When doing the actual transition/move to the Lean Warehouse Layout, we have found it is practical to set up fixed locations for V1 and V2 items and fill in the extra spaces with V3 and V4 items. V1 and V2 will get the locations closest to the center of gravity and on the most convenient levels of shelving and racking. Since V1 and V2 items are a minority of the total number of SKUs in most warehouses, it is a best practice to physically tag these items to make the move to the new location visually easy for the people moving items. V3 and V4 will fill up the rest of the floor/rack/shelf space in the new layout. It is not realistic to give fixed locations for all items because the business typically cannot know the exact space required for all SKUs over the entire year. By making sure V1 and V2 items have the space needed at their maximum stocking levels, in the best picking locations, you will maximize productivity over the entire year.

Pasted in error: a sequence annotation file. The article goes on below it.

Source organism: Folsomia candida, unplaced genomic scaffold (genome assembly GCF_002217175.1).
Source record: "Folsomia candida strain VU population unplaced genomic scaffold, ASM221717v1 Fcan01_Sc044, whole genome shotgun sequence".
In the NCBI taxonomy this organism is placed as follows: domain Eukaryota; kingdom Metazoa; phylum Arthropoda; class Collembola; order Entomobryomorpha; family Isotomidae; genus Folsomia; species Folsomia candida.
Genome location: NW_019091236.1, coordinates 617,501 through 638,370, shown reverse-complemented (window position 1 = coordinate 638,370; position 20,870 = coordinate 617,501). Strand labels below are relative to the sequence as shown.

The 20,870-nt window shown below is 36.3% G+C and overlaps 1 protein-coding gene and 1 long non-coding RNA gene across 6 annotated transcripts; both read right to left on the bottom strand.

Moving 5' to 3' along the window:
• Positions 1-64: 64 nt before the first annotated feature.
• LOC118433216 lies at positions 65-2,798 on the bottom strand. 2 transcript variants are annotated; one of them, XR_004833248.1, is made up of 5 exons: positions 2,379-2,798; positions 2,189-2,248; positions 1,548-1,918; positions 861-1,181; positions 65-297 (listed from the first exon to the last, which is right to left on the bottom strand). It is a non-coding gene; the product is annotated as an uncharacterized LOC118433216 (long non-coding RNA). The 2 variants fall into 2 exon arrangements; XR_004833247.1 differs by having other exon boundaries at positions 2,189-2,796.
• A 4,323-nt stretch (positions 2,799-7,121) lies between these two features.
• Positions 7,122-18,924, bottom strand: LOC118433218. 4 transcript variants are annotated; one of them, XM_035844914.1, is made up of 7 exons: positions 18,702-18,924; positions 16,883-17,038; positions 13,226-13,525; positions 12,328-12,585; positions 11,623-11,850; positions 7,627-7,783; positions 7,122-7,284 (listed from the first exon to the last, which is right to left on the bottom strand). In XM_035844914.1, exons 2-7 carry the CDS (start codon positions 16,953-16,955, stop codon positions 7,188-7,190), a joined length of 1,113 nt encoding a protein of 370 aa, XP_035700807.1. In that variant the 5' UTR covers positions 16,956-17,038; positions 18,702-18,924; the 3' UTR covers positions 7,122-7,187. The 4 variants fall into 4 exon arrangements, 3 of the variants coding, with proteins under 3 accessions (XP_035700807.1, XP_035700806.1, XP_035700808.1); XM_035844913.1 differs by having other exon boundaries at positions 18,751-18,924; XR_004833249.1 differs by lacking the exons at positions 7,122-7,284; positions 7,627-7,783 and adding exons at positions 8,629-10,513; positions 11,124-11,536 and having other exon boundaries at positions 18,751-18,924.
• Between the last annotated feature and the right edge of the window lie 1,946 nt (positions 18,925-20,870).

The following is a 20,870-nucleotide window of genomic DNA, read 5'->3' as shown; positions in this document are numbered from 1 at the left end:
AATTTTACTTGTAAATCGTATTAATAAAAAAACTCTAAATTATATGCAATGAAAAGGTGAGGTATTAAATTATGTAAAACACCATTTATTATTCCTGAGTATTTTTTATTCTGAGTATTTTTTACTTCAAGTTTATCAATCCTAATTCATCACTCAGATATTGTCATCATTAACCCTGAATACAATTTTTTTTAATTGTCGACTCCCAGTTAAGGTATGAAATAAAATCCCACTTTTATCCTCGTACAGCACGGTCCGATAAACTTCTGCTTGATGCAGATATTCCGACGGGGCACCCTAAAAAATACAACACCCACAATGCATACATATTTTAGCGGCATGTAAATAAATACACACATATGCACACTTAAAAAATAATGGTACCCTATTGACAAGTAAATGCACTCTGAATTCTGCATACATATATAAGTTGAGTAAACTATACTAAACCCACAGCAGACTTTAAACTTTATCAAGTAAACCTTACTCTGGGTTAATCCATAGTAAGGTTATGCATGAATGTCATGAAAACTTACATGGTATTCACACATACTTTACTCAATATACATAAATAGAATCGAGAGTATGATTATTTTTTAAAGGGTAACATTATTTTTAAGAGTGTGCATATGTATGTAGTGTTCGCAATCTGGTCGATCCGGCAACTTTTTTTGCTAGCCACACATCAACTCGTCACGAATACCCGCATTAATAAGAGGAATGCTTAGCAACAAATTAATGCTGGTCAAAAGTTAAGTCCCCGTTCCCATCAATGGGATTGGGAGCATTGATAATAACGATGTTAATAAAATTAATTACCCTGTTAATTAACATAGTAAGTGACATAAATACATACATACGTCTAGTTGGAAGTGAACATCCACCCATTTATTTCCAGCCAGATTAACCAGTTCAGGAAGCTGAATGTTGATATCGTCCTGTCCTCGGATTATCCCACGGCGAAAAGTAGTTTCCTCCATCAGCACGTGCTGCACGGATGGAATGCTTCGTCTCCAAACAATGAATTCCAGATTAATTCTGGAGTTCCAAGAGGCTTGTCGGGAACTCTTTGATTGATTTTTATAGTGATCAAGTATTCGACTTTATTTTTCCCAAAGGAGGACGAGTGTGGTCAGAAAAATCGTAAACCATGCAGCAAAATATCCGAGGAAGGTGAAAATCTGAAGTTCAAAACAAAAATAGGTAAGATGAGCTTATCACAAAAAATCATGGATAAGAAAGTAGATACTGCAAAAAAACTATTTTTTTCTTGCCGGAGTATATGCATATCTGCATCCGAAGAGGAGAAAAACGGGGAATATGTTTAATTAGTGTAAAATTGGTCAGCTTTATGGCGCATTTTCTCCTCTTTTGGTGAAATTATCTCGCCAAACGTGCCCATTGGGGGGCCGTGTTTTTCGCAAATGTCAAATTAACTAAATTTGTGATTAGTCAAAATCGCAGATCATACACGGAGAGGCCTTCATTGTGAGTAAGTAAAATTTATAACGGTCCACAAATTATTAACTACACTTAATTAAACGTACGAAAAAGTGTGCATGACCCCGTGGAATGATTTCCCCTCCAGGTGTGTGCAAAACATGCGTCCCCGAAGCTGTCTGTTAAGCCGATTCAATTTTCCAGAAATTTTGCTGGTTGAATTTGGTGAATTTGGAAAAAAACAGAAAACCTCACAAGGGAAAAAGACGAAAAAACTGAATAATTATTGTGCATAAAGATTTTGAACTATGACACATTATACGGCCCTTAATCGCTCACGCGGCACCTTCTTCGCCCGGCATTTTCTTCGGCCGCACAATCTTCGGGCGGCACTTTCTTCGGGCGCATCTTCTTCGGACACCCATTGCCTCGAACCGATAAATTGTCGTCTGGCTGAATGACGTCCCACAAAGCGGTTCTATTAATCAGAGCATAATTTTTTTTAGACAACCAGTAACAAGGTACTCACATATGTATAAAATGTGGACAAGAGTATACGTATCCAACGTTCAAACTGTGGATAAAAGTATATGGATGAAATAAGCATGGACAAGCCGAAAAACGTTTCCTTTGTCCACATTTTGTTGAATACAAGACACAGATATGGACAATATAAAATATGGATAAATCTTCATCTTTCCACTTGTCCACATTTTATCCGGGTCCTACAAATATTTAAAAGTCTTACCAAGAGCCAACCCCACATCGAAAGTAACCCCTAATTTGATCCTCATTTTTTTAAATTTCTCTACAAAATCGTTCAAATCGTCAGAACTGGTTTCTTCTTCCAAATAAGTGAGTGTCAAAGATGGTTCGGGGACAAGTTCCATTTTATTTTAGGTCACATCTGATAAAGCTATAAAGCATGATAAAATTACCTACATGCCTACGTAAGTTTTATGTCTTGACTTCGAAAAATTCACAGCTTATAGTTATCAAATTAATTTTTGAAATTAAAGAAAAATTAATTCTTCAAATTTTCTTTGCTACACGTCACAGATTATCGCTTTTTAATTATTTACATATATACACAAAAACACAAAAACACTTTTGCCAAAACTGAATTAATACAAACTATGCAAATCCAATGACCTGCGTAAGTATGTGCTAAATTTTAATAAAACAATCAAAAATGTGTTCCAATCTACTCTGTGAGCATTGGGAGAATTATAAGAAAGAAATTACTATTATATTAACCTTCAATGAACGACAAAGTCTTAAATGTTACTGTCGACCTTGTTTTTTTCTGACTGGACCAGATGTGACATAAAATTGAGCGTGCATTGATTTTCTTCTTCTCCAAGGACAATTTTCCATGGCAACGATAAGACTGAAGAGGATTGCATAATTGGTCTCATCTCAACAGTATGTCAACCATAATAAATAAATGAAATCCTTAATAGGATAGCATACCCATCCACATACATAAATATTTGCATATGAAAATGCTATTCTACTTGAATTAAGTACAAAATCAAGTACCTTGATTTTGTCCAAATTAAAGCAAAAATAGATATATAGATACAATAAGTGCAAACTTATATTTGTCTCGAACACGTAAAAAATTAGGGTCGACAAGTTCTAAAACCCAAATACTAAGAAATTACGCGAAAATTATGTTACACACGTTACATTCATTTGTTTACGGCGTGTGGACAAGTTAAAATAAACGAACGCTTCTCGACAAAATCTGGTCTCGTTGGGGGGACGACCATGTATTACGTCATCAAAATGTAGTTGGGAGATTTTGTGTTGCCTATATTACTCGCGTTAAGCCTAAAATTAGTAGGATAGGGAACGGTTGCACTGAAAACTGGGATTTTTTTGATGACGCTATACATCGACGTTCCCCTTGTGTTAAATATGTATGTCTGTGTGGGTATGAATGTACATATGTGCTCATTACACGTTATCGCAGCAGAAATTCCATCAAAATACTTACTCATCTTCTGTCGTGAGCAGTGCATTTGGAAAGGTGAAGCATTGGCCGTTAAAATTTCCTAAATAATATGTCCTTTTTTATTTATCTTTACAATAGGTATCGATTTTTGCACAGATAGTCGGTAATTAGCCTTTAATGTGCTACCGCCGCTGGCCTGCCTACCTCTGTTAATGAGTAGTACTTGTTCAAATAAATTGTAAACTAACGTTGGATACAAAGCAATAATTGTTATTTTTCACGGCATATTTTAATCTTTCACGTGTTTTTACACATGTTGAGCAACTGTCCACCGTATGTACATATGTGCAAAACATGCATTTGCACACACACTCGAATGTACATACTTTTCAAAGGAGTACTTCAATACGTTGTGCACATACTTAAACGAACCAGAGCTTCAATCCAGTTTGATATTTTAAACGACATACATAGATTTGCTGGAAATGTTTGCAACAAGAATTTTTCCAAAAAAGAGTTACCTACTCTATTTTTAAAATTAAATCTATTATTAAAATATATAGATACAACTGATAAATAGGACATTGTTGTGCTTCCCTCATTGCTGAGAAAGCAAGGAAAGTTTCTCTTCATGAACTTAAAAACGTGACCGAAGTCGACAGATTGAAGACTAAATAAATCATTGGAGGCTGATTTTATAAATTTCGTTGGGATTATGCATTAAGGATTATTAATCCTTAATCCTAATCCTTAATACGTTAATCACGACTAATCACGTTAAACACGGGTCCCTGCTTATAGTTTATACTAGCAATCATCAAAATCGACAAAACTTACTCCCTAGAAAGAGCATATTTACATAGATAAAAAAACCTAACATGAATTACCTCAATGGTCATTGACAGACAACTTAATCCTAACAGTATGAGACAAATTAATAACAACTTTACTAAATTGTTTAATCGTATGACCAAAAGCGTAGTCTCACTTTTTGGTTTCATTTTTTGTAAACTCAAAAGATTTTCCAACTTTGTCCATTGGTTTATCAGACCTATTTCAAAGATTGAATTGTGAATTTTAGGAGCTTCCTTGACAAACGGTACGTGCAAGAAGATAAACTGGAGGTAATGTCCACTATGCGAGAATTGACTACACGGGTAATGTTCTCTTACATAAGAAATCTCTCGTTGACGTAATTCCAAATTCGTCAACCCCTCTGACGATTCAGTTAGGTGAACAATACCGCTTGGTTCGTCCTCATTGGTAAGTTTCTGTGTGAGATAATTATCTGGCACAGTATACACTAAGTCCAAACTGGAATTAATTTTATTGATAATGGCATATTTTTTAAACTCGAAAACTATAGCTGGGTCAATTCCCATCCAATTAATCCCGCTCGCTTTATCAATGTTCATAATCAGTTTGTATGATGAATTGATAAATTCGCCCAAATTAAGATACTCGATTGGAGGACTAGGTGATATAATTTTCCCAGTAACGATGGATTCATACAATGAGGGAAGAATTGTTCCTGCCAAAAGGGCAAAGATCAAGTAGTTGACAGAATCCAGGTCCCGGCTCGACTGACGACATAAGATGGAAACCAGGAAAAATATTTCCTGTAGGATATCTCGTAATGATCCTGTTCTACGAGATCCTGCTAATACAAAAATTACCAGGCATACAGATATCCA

Bin Location Coding
Bin location coding is an important aspect to reducing labor of picking and eliminating “looking around” in warehouses without warehouse management systems. We created a detailed whitepaper explanation of options.
Figure 6: Warehouse Layout with Small, Medium, Large and Extra-Large Parts on Shelving, Racking, Floor Stock
5S Visual Management
The 5S’s are well known in manufacturing and industry. The application in warehousing is similar. At Supply Velocity we give careful attention to the 4th S, Standardization. Figure 7 below shows one example of achieving standardization in visual organization. This poster is placed throughout the warehouse to help ensure safety, cleanliness and maximal productivity for the people picking product.
Figure 7: 5S Standardization Poster
Mitch Millstein, Ph.D.
Supply Velocity, Inc.